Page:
Megaupload boss Kim Dotcom will stay behind bars awaiting possible extradition to the US after a New Zealand judge yesterday said the Internet millionaire poses a serious flight risk.
Denying an application for bail, Auckland Judge David McNaughton said the German had the money and shady connections to slip out of New Zealand if he wished, following days of media revelations about his playboy lifestyle.
The founder of Megaupload.com, a file-sharing Web site, has been in detention since police raided his vast “Dotcom Mansion” in Auckland on Friday, spending his 38th birthday on Saturday in a remand center, as part of a major US probe.
Dotcom appeared upbeat as he was ordered to remain in custody until a US extradition application is formally launched on Feb. 22, winking at supporters in the court with his hands on his hips.
However, his lawyer, Paul Davison, said Dotcom was disappointed and would appeal the bail decision as soon as possible, while his co-accused’s lawyer predicted a “fierce battle” against the US allegations.
Revealing that the heftily built businessman was on medication for diabetes and hypertension, Davison said there was no danger Dotcom would flee because his assets had been frozen and his family remained in Auckland.
“He has no intention whatsoever of endeavoring to leave New Zealand,” Davison told reporters.
The judge raised concerns that Dotcom, who US authorities allege received US$42 million from his Internet empire in 2010 alone, had passports and bank accounts in different names.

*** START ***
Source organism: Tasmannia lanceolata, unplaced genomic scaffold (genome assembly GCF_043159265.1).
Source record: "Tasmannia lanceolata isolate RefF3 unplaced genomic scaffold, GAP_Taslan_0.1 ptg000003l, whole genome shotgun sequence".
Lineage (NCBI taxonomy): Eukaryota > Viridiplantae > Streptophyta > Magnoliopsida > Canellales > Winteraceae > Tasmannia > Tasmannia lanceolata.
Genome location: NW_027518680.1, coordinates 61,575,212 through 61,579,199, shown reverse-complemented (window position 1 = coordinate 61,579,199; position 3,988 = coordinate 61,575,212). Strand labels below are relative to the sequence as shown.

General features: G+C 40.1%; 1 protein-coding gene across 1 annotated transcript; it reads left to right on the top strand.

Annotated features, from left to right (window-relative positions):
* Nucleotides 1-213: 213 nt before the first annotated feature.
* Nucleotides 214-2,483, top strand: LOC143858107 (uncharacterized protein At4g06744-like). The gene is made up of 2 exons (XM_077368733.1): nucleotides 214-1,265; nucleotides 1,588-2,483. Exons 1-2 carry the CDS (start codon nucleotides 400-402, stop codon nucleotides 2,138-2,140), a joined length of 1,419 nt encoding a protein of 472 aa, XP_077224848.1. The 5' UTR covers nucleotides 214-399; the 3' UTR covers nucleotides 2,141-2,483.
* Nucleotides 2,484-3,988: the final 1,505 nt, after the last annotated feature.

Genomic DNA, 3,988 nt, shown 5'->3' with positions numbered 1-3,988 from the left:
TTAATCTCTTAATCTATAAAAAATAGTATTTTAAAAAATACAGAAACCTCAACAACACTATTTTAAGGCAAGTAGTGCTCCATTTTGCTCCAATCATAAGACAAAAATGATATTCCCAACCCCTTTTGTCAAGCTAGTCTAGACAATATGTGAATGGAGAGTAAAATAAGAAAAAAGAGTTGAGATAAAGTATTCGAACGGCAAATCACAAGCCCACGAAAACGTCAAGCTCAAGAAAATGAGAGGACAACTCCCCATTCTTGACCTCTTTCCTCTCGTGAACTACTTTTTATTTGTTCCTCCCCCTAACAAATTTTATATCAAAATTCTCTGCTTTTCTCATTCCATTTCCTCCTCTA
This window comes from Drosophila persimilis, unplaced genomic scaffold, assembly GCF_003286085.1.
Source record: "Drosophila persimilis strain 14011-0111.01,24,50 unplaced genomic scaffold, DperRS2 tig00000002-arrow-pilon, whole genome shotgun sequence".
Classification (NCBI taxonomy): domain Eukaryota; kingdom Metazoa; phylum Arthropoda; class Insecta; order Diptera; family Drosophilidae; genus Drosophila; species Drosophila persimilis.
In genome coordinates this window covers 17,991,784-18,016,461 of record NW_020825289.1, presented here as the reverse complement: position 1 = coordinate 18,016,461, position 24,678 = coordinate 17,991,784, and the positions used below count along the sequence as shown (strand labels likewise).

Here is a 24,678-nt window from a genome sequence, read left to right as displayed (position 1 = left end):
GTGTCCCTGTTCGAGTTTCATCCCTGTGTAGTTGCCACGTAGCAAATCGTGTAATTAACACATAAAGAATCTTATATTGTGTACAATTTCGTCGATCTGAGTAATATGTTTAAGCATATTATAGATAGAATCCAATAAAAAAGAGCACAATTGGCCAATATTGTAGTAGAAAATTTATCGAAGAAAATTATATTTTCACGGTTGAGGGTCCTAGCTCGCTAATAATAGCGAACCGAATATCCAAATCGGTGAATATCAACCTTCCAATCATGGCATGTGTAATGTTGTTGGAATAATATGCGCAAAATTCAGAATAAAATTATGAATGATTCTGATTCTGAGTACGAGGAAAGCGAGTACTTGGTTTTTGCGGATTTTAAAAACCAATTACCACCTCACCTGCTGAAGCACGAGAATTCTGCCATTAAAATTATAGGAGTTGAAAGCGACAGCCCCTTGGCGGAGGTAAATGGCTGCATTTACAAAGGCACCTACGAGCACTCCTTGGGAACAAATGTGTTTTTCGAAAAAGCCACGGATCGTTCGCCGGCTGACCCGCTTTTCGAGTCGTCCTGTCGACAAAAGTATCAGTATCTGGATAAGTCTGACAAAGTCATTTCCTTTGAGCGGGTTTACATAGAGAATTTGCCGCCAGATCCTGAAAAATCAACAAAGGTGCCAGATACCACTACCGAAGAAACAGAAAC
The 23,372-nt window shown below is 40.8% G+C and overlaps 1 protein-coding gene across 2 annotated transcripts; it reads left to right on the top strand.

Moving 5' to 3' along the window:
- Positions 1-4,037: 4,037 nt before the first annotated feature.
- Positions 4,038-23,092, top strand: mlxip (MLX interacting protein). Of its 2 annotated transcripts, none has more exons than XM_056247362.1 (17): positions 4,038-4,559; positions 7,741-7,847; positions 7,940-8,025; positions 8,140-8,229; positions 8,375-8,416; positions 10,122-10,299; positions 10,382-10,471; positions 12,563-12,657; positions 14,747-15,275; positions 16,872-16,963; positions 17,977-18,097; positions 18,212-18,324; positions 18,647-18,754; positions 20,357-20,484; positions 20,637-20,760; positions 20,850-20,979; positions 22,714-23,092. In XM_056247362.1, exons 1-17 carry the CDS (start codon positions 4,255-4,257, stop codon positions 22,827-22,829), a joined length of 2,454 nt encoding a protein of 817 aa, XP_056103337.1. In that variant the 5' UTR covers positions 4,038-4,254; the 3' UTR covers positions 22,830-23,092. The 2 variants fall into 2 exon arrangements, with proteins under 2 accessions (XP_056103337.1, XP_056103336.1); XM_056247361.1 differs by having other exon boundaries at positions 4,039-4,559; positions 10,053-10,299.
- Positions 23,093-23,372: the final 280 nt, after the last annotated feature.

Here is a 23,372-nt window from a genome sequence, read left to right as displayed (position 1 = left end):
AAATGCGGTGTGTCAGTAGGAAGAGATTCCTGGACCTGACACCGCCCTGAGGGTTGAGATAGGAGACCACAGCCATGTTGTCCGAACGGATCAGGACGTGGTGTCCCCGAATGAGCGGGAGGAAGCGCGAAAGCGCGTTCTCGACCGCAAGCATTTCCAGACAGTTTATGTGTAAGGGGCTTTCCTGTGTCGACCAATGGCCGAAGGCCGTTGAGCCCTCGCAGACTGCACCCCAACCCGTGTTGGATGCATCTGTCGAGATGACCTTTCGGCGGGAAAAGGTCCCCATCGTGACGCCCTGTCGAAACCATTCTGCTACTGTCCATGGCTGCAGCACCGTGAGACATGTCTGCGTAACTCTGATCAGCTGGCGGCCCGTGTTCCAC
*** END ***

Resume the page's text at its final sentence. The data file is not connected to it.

He said that, given Dotcom’s vast wealth, there was no guarantee he did not have funds hidden away which could be used to escape the country.
In addition, he said an unlicensed sawn-off shotgun found in a “panic room” to which Dotcom retreated when police swooped on his home raised questions about possible crime links.
“It suggests a level of criminality which to my mind could easily extend to exploiting criminal connections to obtain false travel documents and leave the country undetected,” he said.
Judge McNaughton said that Dotcom was accused of the largest Internet copyright piracy case in US history, and prosecutors had vowed to seek maximum penalties of 20 years on racketeering and money-laundering charges.
He said that might prove a possible motive for Dotcom to try to reach Germany — which would provide a safe haven as it refuses to extradite its citizens to the US.
He said prosecutors argued this had already occurred with one of Dotcom’s co-accused, Sven Echternach, another German national who traveled to his homeland from the Philippines after arrest warrants were issued in the case.